Pentagon eases 'don't ask, don't tell' law
The Pentagon announced changes Thursday to how the 'don't ask, don't tell' law approaches the investigation of homosexual conduct.
Defense Secretary Robert Gates on Thursday relaxed the "don’t ask, don’t tell" law, raising the bar on how homosexual conduct can be investigated within the military.
“I believe these changes represent an important improvement in the way the current law is put into practice, above all by providing a greater measure of common sense and common decency to a process for handling what are difficult and complex issues for all involved,” Secretary Gates said in announcing the changes at the Pentagon.
The changes, in effect immediately, raise the level of rank required to initiate a fact-finding inquiry against a service member. Also, the officer who conducts the investigation must now be a lieutenant colonel, commander, or above. Under the old regulations, any commanding officer could initiate an investigation or conduct one.
The changes also raise the bar on what constitutes the “credible information” that has been used to separate an individual for homosexual conduct. And the changes require more scrutiny of the credibility of individuals whose information would be used to open an investigation against an individual service member. That requirement is aimed at better preventing third-party individuals with a vendetta from essentially tattling on another service member to get them drummed out of the military.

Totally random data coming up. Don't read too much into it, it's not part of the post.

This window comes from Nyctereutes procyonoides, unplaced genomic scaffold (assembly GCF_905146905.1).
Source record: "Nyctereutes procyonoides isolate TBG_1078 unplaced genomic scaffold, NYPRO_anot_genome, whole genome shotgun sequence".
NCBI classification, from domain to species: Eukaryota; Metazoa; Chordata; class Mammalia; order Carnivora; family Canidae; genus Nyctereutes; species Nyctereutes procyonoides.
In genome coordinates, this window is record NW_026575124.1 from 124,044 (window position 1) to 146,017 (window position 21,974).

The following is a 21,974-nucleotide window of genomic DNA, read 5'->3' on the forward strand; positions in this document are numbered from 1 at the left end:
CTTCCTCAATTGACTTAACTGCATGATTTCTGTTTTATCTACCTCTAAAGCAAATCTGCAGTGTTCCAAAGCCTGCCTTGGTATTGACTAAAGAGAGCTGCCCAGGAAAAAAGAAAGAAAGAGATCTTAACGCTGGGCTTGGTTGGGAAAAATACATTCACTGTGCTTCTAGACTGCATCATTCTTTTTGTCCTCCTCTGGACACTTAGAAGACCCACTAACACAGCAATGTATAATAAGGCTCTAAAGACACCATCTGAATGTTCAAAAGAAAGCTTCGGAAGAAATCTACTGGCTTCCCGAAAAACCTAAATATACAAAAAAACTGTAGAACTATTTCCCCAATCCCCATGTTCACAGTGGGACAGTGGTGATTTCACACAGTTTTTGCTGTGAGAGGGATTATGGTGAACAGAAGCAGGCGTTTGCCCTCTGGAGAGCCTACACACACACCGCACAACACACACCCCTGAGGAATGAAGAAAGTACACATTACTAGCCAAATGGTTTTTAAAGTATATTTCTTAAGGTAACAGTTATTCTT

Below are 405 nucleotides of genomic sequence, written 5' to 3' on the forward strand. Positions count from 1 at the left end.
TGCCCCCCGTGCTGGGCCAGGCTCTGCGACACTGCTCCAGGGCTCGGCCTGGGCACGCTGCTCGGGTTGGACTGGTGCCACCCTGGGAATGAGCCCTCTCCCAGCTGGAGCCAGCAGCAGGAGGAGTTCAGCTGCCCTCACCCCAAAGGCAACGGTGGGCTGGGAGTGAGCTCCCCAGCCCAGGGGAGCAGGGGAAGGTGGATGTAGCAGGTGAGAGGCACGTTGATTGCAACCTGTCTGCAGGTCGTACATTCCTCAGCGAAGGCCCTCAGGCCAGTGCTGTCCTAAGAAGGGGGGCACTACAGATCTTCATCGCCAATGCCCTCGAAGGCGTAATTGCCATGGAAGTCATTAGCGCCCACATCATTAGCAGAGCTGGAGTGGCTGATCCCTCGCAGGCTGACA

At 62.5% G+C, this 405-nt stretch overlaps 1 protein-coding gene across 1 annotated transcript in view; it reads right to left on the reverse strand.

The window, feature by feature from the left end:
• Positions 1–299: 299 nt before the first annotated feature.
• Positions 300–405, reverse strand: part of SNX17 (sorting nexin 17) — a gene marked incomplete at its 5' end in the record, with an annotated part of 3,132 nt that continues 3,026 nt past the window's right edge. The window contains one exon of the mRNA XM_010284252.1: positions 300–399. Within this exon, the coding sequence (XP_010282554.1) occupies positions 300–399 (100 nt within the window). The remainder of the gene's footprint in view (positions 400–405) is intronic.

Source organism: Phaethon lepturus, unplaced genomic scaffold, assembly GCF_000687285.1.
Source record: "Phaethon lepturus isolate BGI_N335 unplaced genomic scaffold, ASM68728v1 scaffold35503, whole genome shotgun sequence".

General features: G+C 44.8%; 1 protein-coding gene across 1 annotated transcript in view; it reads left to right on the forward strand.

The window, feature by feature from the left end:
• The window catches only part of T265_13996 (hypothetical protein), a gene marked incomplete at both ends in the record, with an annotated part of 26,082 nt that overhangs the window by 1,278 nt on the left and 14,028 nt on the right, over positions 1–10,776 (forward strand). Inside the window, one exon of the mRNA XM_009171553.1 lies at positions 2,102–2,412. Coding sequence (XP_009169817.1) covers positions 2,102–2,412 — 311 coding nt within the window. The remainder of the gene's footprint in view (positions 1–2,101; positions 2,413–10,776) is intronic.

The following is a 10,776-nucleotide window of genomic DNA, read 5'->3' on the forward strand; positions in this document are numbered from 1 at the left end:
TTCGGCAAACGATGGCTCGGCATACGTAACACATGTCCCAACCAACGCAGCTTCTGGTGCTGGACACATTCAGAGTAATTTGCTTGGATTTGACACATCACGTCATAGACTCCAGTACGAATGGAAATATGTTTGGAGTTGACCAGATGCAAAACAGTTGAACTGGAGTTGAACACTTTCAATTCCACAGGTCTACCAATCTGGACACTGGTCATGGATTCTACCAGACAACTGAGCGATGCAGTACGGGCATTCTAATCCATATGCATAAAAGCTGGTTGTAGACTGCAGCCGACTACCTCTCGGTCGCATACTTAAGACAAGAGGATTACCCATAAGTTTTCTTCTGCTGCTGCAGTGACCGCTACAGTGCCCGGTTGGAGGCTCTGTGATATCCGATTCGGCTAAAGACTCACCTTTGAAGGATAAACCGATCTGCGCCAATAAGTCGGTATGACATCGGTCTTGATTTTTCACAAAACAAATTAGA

In addition, the Pentagon changed the sources of information admissible during an investigation. From now on, information provided to lawyers, clergy, psychotherapists, and other medical professionals is no longer accepted.
Gay-rights advocates cheered the move.
“We are especially pleased that the undue burden gay and lesbian troops carry around with them every day has been lessened,” said Aubrey Sarvis, executive director of the Servicemembers Legal Defense Network. “At least a gay service member can divulge his or her sexuality to a physician or therapist without fear of getting fired.” The group had proposed many of the changes to the Pentagon.
The modifications come as the Pentagon also begins a review, due to be complete by December, about how the military would repeal the don’t ask, don’t tell law. That controversial law, first in effect in 1993, forbids gays and lesbians from serving openly. Last year, the Pentagon discharged 428 individuals under the law.
Taken together, the changes that Gates announced Thursday are a step toward making the existing law less “draconian,” as gay-rights advocates have argued. Gates, in consultation with the Pentagon’s lawyer, has maintained that there is flexibility within the existing law to make it less harsh.
But it is Congress that would repeal the law, and it is unclear if there is support for repeal. Even some top Democrats are worried that now is not the right time.
One senior officer who is against repeal may have fallen on his sword. Lt. Gen. Benjamin Mixon, a three-star Army general and former commander in Iraq, commented in the Stars and Stripes newspaper recently that repealing the law was a bad idea. Adm. Mike Mullen, chairman of the Joint Chiefs of Staff, called the comments “inappropriate.”
Mixon wrote to the paper March 8: “I suspect many servicemembers, their families, veterans and citizens are wondering what to do to stop this ill-advised repeal of a policy that has achieved a balance between a citizen’s desire to serve and acceptable conduct.” He urged readers to “write your elected officials” to express views.
Now, Mixon’s career is probably over.
“Somebody in a leadership position like that, understanding where the president’s strategic intent is ... clearly, that letter was not an appropriate letter,” Mullen said Thursday.